Deer Tick or Black-legged Tick (Ixodes scapularis)
Deer ticks (Ixodes scapularis) are the most popular species found in the United States, particularly in the eastern U.S. region. Deer ticks have a distinct reddish body with a black dorsal shield. They are also the smallest species in North America, being around the same size as a poppy seed.
American Dog Tick (Dermacentor variabilis)
The American dog (Dermacentor variabilis) tick inhabits the eastern part of the United States and also a small segment of the west coast (CA region). They are the widely known to be the largest tick species. American dog ticks have brown colored bodies with decorated dorsal shield.
Brown Dog Tick (Rhipicephalus sanguineus)
Brown dog ticks (Rhipicephalus sanguineus) can be found all over the United States but are primarily located in the southern states of the U.S. They have a reddish-brown color and do not acquire any colored dorsal shield.
Lone-star Tick (Amblyomma americanum)
Lone-star ticks (Amblyomma americanum) are found in the U.S, covering most of the east coast primarily the southeastern region. Lone-star ticks are easily distinguished by a single white dot on the dorsal shield of a female tick and reddish, brown bodies.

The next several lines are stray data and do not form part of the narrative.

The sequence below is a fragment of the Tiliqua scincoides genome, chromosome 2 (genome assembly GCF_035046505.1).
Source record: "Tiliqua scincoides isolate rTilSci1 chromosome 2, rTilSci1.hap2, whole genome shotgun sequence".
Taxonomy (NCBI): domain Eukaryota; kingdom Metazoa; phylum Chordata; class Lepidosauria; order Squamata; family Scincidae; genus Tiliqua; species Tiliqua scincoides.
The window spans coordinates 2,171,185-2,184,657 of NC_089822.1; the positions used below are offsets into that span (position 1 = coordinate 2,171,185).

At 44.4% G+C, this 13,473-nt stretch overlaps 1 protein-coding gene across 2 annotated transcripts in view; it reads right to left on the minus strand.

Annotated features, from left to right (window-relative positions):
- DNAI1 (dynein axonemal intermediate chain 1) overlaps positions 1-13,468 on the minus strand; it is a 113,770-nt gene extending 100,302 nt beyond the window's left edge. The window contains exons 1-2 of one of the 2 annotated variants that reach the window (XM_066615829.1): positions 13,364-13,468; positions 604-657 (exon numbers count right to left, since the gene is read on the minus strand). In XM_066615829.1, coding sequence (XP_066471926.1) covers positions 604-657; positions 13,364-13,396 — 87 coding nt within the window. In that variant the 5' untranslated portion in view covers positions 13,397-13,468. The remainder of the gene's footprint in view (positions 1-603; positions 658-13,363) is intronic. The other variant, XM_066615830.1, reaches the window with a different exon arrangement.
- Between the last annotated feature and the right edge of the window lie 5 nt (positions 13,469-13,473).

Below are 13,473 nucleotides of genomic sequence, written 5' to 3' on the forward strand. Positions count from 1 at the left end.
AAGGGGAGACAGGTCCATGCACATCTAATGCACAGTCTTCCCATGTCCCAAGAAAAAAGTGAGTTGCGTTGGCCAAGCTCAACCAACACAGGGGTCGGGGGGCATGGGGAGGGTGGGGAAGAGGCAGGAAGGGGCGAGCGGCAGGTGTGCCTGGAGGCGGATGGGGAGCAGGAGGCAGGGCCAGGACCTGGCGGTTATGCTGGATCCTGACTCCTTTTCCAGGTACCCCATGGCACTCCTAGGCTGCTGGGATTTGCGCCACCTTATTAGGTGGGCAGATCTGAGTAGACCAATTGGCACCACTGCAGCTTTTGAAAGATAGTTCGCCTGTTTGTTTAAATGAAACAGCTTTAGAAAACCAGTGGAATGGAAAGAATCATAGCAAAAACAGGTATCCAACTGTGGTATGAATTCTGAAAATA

Western Black-legged Tick (Ixodes pacificus)
The Western black-legged tick (Ixodes pacificus) is found all along the west coast of the U.S. Western black-legged ticks have nearly the same physical features to the deer tick, except they can only be found along the west coast.
Rocky Mountain Wood Tick (Dermacentor andersoni)
Rocky Mountain wood ticks (Dermacentor andersoni) are found primarily around the Rocky Mountain area, in states such as Nebraska, S. Dakota, Arizona, New Mexico, and California. Rocky Mountain wood ticks have an overall reddish colored body. Female ticks display white colored dorsal shields, while male ticks display gray and white spotted dorsal shields.